The International Classification of Functioning, Disability and Health (ICF)site navigation
The International Classification of Functioning, Disability and Health has been developed by the World Health Organization (WHO). It provides a unified and standard language and a framework for the description of health and health-related states.
The International Classification of Functioning, Disability, and Health (ICF) describes functioning at three perspectives: body, person and societal. The ICF organizes information in two parts. The first part deals with Functioning and Disability, the second part covers contextual factors.
Components of Functioning and Disability are divided in : (1) Body component including Body functions and Anatomical structures. A problem in body function or structure is noted as an Impairments; (2) ‘Activity’ and ‘Participation’ components where Activity is defined as the execution of a task or action by an individual and Participation is defined by involvement in a life situation. A difficulty at the person level would be noted as an activity limitation, and at the societal level as a participation restriction.
Component of Contextual factors is an independent and integral component of the classification and is divided into (1) ‘environmental factors’ and (2) ‘personal factors’. 'Environmental factors' have an impact on all components of functioning and disability but 'Personal factors' are not classified in the ICF.
The conceptualization provided in the ICF makes it impossible to understand disability without consideration and description of the environmental factors.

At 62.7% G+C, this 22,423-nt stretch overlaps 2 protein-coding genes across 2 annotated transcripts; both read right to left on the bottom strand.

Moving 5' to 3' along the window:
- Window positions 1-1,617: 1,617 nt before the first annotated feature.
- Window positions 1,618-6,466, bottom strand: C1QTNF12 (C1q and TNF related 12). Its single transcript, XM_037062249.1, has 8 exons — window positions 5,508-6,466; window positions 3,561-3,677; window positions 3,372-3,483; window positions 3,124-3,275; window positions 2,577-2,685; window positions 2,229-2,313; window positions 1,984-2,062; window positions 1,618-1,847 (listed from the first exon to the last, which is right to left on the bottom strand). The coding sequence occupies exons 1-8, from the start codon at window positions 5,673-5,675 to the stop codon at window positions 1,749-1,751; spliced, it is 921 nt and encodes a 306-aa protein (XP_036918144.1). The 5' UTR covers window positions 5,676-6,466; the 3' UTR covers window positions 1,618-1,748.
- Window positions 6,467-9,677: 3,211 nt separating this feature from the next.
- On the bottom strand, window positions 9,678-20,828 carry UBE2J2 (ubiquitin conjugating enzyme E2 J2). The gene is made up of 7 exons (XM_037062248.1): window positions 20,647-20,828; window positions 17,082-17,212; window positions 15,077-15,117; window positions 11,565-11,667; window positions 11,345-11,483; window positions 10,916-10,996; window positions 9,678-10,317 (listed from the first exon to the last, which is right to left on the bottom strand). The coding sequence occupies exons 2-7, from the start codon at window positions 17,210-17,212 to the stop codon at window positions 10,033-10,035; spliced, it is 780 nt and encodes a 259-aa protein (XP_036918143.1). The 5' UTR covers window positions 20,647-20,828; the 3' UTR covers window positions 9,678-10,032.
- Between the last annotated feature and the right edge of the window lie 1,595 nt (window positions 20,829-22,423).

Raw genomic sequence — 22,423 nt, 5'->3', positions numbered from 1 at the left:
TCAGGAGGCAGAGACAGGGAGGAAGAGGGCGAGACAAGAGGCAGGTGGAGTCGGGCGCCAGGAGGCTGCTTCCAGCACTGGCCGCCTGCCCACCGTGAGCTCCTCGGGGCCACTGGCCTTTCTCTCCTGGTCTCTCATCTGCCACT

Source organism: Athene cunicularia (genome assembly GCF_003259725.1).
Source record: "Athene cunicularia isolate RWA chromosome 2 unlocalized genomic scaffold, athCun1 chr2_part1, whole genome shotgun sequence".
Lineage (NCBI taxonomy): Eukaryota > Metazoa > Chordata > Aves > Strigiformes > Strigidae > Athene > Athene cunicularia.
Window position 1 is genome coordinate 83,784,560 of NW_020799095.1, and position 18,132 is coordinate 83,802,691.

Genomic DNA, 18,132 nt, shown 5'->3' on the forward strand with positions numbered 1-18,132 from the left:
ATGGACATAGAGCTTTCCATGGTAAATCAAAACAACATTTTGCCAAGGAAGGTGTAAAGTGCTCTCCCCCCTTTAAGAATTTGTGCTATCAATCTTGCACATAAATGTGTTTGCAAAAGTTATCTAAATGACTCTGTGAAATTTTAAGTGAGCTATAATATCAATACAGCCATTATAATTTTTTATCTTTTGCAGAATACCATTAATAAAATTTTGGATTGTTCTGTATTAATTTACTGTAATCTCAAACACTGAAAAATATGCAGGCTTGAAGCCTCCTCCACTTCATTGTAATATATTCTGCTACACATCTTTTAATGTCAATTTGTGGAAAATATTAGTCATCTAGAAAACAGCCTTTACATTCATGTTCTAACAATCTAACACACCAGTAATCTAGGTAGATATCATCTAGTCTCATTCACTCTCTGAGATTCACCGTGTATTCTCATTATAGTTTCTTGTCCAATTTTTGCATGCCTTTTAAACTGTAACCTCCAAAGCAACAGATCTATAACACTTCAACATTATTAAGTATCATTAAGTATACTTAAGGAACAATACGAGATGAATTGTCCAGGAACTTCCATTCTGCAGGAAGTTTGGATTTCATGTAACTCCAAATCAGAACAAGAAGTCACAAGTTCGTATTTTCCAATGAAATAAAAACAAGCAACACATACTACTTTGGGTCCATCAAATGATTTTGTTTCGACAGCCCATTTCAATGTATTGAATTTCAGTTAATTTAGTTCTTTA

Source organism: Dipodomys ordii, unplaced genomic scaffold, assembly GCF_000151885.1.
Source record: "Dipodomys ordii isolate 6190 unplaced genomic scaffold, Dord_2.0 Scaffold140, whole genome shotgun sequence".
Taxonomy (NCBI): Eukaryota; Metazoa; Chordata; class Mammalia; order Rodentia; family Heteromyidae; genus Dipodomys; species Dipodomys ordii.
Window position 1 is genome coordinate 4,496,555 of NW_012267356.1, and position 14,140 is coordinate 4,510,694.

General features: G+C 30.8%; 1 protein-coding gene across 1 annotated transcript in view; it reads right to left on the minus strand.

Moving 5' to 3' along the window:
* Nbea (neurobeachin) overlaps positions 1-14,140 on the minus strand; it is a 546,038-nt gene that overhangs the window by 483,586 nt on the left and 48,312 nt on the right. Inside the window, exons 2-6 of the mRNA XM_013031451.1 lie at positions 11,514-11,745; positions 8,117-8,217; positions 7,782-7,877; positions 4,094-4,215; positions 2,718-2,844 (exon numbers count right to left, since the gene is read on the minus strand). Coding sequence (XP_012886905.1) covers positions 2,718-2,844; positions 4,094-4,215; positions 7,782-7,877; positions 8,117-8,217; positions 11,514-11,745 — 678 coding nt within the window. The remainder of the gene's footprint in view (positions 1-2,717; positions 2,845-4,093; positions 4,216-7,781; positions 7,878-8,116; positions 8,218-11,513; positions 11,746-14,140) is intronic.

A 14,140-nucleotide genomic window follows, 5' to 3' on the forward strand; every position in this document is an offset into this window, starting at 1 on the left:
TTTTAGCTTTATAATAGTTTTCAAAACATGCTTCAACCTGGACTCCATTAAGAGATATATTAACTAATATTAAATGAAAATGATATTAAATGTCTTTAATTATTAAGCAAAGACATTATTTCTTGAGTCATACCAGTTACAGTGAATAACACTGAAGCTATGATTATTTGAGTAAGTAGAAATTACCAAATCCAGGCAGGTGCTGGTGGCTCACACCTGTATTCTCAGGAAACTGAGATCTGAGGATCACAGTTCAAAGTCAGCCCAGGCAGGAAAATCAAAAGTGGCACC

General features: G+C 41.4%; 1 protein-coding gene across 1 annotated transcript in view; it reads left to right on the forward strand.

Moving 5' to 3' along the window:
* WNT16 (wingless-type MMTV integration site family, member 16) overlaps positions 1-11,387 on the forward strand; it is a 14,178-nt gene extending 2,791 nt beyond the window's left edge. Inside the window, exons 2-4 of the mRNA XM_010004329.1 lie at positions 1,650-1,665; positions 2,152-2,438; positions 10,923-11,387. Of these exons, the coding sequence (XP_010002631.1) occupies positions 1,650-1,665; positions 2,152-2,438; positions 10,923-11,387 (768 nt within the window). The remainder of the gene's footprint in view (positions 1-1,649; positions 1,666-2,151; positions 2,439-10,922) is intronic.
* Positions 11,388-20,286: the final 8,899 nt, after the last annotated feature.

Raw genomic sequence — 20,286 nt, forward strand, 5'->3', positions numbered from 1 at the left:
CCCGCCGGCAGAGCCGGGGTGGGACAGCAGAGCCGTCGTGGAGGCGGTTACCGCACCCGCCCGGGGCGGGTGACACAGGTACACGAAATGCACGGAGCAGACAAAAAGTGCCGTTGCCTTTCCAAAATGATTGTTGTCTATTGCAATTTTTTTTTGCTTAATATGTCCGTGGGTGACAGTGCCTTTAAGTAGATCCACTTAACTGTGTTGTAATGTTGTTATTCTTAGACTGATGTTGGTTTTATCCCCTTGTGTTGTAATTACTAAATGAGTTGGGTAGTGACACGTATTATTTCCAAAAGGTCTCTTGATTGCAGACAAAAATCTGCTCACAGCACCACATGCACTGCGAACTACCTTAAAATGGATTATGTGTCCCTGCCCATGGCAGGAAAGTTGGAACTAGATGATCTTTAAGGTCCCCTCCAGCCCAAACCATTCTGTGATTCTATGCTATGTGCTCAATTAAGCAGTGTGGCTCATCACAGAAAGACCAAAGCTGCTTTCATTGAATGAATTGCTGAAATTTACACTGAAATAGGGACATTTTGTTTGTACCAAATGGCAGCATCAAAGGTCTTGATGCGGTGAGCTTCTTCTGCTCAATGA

Our evaluation scales in the ICF
Manual ability, as measured by ABILHAND and ABILHAND-Kids, is defined as the capacity to manage daily activities that require the use of the upper limbs, whatever the strategies involved (Penta et al. 1998, 2001, Arnould et al. 2004). It refers to the Activity domain of the ICF.
Activity limitations, as measured by ACTIVLIM, is defined as the difficulties a patient may have in executing daily activities, whatever the strategies involved (Vandervelde et al. 2007). It refers to the Activity domain of the ICF.
Satisfaction in Participation, as measured by SATIS-Stroke, is defined as the patient’s involvement in life situations (WHO, 2001). SATIS-Stroke measure the patient 's perceived satisfaction in participation in different life situations.
Pain representation, as measured by the Situational Pain Scale, is defined as the individual's mental representation of painful imaginary situations.